“This isn’t some touristy deli,” said Jimmy Failla. “This place has street cred.”
He was referring to Sarge’s, the grungy old Jewish delicatessen with the bright red awning on Third Avenue between 36th and 37th streets.
For more than four decades, this hole-in-the-wall house of hot brisket, corned beef and pastrami has carved out its niche in the neighborhood, tucked far away from the more famous Manhattan cured-meat meccas of Carnegie and Katz’s—an island of overstuffed rye sandwiches amid the culinary Indian Ocean colloquially known as “Curry Hill.”
“You come here for the food and because you know [the place],” said Mr. Failla, a 30-year-old stand-up comic and regular patron since the age of 15, as he finished off a plate of fried kreplach on Monday night. He said he comes for the “gritty” vibe (“You feel like you’re in Old New York,” he said) as much as the hearty fare.
Call it “seedy,” or even “depressing.” (Zagat Survey has used both terms.) But in 2001, New York magazine awarded Sarge’s the distinction of having “the best corned-beef sandwich north of Second Avenue Deli.”
Weeks from now, that title might still hold true, if only by four short blocks.
Heirs of the hallowed Second Avenue Deli, which shuttered its original East Village location during a 2006 rent-hike dispute, are now encroaching upon Sarge’s turf, with construction well under way to reincarnate the fabled eatery in the space of a former tapas joint on 33rd Street, nearest the corner of Third Avenue. (The proprietors had reportedly planned to open this past summer, yet the work continues. Exactly when it will open is unclear. “It’s hard to say,” said a woman who answered the phone at the new address on Monday. “We’re having gas problems right now.”)
Once it opens, the new location threatens to set up a head-to-head scrum for bragging rights as the area’s knish capital, pitting against one another two of the city’s enduring delicatessen clans, both of whose founding patriarchs, it turns out, happened to be named Abe:
The descendants of the late Abe Lebewohl, a Holocaust survivor who famously opened Second Avenue Deli at the corner of Second Avenue and East 10th Street in 1954, versus the descendants of the late Abe Katz, a local police sergeant who parlayed his late-night hunger during graveyard shifts working the beat into the opening of Sarge’s in 1964.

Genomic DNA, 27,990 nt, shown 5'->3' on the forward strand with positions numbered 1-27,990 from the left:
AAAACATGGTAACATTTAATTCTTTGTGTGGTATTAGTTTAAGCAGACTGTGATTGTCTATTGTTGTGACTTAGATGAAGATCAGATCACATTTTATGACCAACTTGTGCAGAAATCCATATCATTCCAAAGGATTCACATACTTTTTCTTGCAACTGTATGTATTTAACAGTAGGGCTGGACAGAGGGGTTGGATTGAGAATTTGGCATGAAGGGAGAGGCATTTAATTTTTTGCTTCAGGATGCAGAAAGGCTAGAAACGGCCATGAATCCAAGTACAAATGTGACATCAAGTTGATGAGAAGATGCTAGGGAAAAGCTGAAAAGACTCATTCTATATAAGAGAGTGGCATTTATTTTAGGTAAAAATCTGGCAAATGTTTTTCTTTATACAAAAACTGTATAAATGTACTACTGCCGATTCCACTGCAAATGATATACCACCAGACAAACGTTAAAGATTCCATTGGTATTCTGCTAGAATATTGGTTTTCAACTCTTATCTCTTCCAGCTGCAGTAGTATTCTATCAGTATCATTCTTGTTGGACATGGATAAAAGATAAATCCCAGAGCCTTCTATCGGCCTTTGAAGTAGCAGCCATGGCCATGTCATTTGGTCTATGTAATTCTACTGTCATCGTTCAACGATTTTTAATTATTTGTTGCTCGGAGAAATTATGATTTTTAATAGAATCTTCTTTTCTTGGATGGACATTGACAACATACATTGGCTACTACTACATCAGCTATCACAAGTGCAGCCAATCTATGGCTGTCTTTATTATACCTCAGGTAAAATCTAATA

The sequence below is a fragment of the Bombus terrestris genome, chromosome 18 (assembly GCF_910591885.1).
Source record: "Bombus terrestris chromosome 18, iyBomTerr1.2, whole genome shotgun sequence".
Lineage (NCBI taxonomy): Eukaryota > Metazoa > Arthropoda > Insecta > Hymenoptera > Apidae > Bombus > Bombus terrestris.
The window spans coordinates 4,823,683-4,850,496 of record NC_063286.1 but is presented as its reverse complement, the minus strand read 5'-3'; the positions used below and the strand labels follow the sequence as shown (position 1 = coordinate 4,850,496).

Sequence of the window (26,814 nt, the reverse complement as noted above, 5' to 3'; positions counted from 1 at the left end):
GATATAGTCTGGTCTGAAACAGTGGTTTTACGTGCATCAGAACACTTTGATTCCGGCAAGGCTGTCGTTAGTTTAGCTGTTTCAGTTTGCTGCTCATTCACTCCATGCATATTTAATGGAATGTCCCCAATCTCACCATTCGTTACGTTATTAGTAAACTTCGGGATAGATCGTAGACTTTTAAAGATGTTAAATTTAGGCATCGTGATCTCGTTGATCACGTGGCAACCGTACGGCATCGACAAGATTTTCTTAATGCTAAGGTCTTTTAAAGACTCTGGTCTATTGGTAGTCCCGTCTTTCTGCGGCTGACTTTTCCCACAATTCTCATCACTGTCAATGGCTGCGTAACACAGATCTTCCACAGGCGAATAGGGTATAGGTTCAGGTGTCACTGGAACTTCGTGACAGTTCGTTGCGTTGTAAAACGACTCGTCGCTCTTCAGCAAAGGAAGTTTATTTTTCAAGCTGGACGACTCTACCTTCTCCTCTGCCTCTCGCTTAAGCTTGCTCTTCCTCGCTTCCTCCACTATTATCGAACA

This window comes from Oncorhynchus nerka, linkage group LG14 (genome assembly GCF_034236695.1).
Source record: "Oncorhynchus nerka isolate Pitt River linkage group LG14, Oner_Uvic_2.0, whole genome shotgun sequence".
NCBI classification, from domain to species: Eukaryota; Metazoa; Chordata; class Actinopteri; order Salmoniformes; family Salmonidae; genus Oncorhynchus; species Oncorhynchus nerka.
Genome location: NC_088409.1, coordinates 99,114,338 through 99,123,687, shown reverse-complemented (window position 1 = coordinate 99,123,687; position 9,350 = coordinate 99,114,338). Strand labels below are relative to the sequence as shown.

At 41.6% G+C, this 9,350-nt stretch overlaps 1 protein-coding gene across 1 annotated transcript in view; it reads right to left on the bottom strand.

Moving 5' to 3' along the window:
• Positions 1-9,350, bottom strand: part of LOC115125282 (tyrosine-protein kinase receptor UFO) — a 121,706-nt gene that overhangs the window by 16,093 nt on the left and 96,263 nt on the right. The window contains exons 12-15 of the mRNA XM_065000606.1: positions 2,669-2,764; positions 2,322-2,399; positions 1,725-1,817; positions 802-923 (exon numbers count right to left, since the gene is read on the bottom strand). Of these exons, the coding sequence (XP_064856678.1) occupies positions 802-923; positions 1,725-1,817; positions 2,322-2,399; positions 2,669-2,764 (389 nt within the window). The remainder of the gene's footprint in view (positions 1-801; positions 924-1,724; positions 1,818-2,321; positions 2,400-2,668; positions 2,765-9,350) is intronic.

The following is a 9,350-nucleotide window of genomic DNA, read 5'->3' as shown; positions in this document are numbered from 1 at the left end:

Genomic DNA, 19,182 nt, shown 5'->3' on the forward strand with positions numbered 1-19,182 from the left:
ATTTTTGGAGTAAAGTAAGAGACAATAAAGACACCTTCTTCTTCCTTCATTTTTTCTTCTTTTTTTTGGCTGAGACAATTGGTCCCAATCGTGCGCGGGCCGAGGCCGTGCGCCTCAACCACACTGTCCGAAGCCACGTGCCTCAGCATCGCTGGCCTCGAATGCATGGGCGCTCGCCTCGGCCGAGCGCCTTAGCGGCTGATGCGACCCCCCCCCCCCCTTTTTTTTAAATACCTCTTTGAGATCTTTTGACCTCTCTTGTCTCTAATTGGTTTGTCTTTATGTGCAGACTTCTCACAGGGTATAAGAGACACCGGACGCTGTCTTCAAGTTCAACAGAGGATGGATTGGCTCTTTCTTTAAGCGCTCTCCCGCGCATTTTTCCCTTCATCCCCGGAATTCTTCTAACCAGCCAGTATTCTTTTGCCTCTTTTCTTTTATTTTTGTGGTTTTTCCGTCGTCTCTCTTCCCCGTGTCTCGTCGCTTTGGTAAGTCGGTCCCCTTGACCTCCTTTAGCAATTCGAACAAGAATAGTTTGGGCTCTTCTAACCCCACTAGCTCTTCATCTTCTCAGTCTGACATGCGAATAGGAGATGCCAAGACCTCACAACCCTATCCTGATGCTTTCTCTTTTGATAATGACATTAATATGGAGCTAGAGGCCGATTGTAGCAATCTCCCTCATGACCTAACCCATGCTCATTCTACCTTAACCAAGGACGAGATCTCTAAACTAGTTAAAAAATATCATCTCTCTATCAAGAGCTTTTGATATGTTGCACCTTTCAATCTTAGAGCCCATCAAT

Sarge’s has operated round-the-clock ever since its founding, with Katz’s grandson, Michael Katz, now running the place. Second Avenue Deli has shut down more than once: after Abe Lebewohl’s 1996 murder at the hands of a robber, and again last year in the face of a reported $9,000 rent hike.
Lebewohl’s nephews, Jeremy and Joshua Lebewohl, now plan to resurrect the family deli while also attempting to preempt any repeats of its prior tenant troubles. (The family bought the whole five-story building on 33rd Street this past January for more than $5 million, city records show.) According to the State Liquor Authority, the brothers have applied for a liquor license under the corporate moniker Uncle Abies Deli Inc.
The brothers Lebewohl undoubtedly enter a new neighborhood armed with Uncle Abie’s cachet. But can they deliver the same quality product?
“The reason the Second Avenue Deli was great was Abe,” said food writer Ed Levine, author of New York Eats and founder of the Internet food site SeriousEats.com (as well as a former Observer dining columnist). “He was an obsessive sort of perfectionist when it came to deli food.”
After Lebewohl’s death, his brother, Jack Lebewohl, carried on with the business (and its mythology). Still, “the deli wasn’t what it once was while Abe was alive,” Mr. Levine argued.
“The idea that it’s being resurrected, we all go, ‘Hey, that’s awesome,’” Mr. Levine said. “But in the end, it’s going to be about the food and about the standards that someone in there is setting.”
Sarge’s, meanwhile, has never enjoyed the same level of buzz as its southern competitor. “They’re sort of the deli under the radar,” Mr. Levine said. “Their fame has never become institutionalized. They’ve never become media darlings.
“The Second Avenue Deli had all the mythology built up around it,” he added. “They got a lot of tourists. I don’t think Sarge’s has ever seen a tourist. Can you imagine a tour bus going to Sarge’s? Not gonna happen.”
Should Sarge’s brace for the worst once the Second Avenue buzz machine finally arrives on 33rd Street?
“I’d be more worried about the Cheesecake Factory moving in a few blocks away, or a Panera Bread, or some other chain,” said David Sax, author of the forthcoming corned-beef-biz chronicle, The Death of Deli. (About a third of which is based on New York City’s deteriorating deli scene, which the writer largely blames on real-estate pressures.)
“You know that another Jewish deli is going to have the same costs, they face the same challenges,” said Mr. Sax, who suggested the dueling delis could actually help each other.
“It could make that neighborhood a destination for delis, in the way that the Lower East Side or the East Village previously was. In that sense, it could be a good thing. If,” he added, “the owners are friendly with each other.”
“I think they’re crazy opening Second Avenue Deli on 33rd and Third,” said Debbie, a nine-year Sarge’s employee, of the looming competition. “It ain’t Second Avenue Deli anymore.
“We’ve been here too long,” she added. “We’re not going anywhere.”
Swatting insects away from his plate of corned beef on Monday night, Sarge’s customer Dean Imperial joked, “You’ll know they’re in trouble when the flies defect.”
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